A coworker of mine just migrated our server and DB to AWS and since then a handful of queries are going extremely slow. Our code is largely PHP and we're using a MySQL database. Based on some research I've done, it seems likely that the problem could be one of two things:

1) Aurora isn't optimized to deal with older single threaded code and it might work better using MySQL RDS? (Click here to see related article)

2) All of the indexes need to be rebuilt

As I have no idea how to test or deal with either of these things (I'm a DB noob) I was hoping someone could help point me in the right direction or have some suggestions as to what's going on.


Here is a pastebin to some of the error logs if this is helpful: https://pastebin.com/fudCSTux, I'm trying to get that script working but no luck so far. I'm happy to paste the values from those variables, but some of them seem to be security risks, I'll have to go through and edit out the sensitive info.


Here is the pastebin for all of the database config information.

Here is the pastebin for the explain query and show create table information.


The main server is a t2 small. As far as the database goes there is a master, a reader and a writer. The reader and writers are both currently t2 mediums, vCPU 2, RAM 4GB, as far as I can tell there are no SSD/NVME devices. I'm looking at the AWS console services > rds > databases > clicked on instances > configuration > instance class to assess the hardware.

I changed the queries and removed the quotes around driverId and queries are still slow. I'm going to wait to index until traffic is lower this evening just in case something crashes.

  • 1
    A great thing about AWS is you can try things out easily and cheaply. I suggest you spin up a spot instance and install MySQL, or set up MySQL on RDS, to try it out.
    – Tim
    Dec 17, 2019 at 18:47
  • 2
    Aurora and RDS both provide the ability to log slow queries and analyze them. You should also define "extremely slow" - to some, that means 200ms. To others, that means 30 seconds.
    – ceejayoz
    Dec 17, 2019 at 20:22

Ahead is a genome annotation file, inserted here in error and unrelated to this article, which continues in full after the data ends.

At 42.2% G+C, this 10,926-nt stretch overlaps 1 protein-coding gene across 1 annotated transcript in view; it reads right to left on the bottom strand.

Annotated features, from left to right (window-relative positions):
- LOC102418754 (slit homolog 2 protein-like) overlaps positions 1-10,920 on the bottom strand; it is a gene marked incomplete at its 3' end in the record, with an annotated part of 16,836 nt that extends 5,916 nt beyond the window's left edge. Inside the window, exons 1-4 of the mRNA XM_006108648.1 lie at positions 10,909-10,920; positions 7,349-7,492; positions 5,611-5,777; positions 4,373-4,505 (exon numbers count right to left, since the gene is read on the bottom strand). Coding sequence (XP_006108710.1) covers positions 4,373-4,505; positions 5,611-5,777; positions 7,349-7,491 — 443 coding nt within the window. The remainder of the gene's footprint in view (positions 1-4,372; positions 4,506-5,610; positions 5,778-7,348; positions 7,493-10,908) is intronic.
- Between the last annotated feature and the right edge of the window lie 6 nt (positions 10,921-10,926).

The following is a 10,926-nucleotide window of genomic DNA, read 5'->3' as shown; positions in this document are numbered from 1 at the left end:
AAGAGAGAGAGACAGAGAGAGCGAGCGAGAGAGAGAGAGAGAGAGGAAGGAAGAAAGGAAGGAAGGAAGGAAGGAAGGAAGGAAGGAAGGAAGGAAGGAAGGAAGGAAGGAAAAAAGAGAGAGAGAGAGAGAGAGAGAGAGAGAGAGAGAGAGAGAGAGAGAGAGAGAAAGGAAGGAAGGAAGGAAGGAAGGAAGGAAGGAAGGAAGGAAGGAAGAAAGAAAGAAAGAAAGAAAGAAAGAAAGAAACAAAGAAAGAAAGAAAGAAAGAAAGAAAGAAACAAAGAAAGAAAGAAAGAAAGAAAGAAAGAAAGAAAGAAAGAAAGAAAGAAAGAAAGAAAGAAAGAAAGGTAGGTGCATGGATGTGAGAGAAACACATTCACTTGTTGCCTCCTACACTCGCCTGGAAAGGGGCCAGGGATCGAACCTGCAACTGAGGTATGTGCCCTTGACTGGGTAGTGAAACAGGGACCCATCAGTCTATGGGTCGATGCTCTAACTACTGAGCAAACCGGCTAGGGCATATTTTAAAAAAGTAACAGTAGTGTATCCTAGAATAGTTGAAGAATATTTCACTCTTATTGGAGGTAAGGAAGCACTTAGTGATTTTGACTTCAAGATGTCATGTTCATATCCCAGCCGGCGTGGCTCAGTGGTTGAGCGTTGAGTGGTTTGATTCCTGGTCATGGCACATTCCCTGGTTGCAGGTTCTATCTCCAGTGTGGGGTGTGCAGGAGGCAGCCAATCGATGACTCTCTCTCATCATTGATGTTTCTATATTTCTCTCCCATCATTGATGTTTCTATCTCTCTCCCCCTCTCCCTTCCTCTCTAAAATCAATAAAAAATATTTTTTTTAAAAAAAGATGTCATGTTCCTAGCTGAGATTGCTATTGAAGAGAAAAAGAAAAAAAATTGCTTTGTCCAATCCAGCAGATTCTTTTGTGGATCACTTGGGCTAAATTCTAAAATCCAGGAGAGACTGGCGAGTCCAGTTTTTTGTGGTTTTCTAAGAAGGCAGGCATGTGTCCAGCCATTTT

• 1
    Additional information request from your AWS instance. RAM size, # cores, any SSD devices on MySQL Host server? Post on pastebin.com and share the links. From SSH login root, Text results of: B) SHOW GLOBAL STATUS; after minimum 24 hours UPTIME C) SHOW GLOBAL VARIABLES; D) SHOW FULL PROCESSLIST; F) SHOW ENGINE INNODB STATUS; for server workload tuning analysis to provide suggestions. Dec 17, 2019 at 23:23
  • 1
    Rebuilding indexes is not useful. Locate the "slowest" queries; let's look at them.
    – Rick James
    Dec 18, 2019 at 0:54
  • 1
    @WilsonHauck sorry for the delay, we had a meltdown yesterday, I've provided (I think) all of the information you've requested minus the script, which for some reason I'm still struggling to get working. Hopefully this will provide a bit of insight into the problem! Dec 20, 2019 at 16:23

2 Answers 2


Your query - select * from driver_events where driverId = '923' and FROM_UNIXTIME(time, '%m-%d-%Y') = '12-18-2019' order by time desc limit 0,5; - does NOT NEED the quotes around the driverID. The quotes cause datatype manipulation for every row. The column driverID is defined as INT - making the quotes unnecessary.

Your jobs query runs so long because there is no index for jobs.time. Suggestion: ALTER TABLE jobs ADD INDEX idx_jobs_time (time);

To reduce time required to complete queries. View my profile, Network profile for downloadable FREE Utility Scripts to improve performance.


Rate Per Second = RPS

Suggestions to consider for your AWS Aurora Parameters group

thread_cache_size=32  # from 2 to reduce threads_created
innodb_lru_scan_depth=100  # from 1024 to conserve 90% of CPU cycles used by function
innodb_flushing_avg_loops=5  # from 30 to reduce loop delay
read_rnd_buffer_size=192K  # from 512K to reduce handler_read_rnd_next RPS of 12,322

You will find these configuration changes will REDUCE CPU busy significantly and improve speed of query completion.


Your Answer

By clicking “Post Your Answer”, you agree to our terms of service, privacy policy and cookie policy

Not the answer you're looking for? Browse other questions tagged or ask your own question.